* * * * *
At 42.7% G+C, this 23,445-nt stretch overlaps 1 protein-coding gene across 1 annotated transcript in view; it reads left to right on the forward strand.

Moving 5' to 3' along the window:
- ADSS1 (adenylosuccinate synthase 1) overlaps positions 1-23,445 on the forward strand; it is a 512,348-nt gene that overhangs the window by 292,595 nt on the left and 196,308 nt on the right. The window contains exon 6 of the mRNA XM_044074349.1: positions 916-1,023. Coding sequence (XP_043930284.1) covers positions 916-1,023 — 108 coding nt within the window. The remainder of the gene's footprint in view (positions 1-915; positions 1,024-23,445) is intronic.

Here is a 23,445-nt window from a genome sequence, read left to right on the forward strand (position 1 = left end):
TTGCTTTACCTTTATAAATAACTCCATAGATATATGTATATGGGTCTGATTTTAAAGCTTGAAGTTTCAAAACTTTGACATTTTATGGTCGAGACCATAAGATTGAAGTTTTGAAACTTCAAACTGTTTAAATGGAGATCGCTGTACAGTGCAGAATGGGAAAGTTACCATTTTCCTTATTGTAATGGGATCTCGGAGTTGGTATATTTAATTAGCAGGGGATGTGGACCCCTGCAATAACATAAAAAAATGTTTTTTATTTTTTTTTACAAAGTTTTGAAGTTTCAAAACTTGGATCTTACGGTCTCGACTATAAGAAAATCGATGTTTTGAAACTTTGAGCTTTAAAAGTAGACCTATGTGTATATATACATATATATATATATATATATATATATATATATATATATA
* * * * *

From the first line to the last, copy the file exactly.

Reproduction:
At 42.7% G+C, this 23,445-nt stretch overlaps 1 protein-coding gene across 1 annotated transcript in view; it reads left to right on the forward strand.

Moving 5' to 3' along the window:
- ADSS1 (adenylosuccinate synthase 1) overlaps positions 1-23,445 on the forward strand; it is a 512,348-nt gene that overhangs the window by 292,595 nt on the left and 196,308 nt on the right. The window contains exon 6 of the mRNA XM_044074349.1: positions 916-1,023. Coding sequence (XP_043930284.1) covers positions 916-1,023 — 108 coding nt within the window. The remainder of the gene's footprint in view (positions 1-915; positions 1,024-23,445) is intronic.

Here is a 23,445-nt window from a genome sequence, read left to right on the forward strand (position 1 = left end):
TTGCTTTACCTTTATAAATAACTCCATAGATATATGTATATGGGTCTGATTTTAAAGCTTGAAGTTTCAAAACTTTGACATTTTATGGTCGAGACCATAAGATTGAAGTTTTGAAACTTCAAACTGTTTAAATGGAGATCGCTGTACAGTGCAGAATGGGAAAGTTACCATTTTCCTTATTGTAATGGGATCTCGGAGTTGGTATATTTAATTAGCAGGGGATGTGGACCCCTGCAATAACATAAAAAAATGTTTTTTATTTTTTTTTACAAAGTTTTGAAGTTTCAAAACTTGGATCTTACGGTCTCGACTATAAGAAAATCGATGTTTTGAAACTTTGAGCTTTAAAAGTAGACCTATGTGTATATATACATATATATATATATATATATATATATATATATATATATA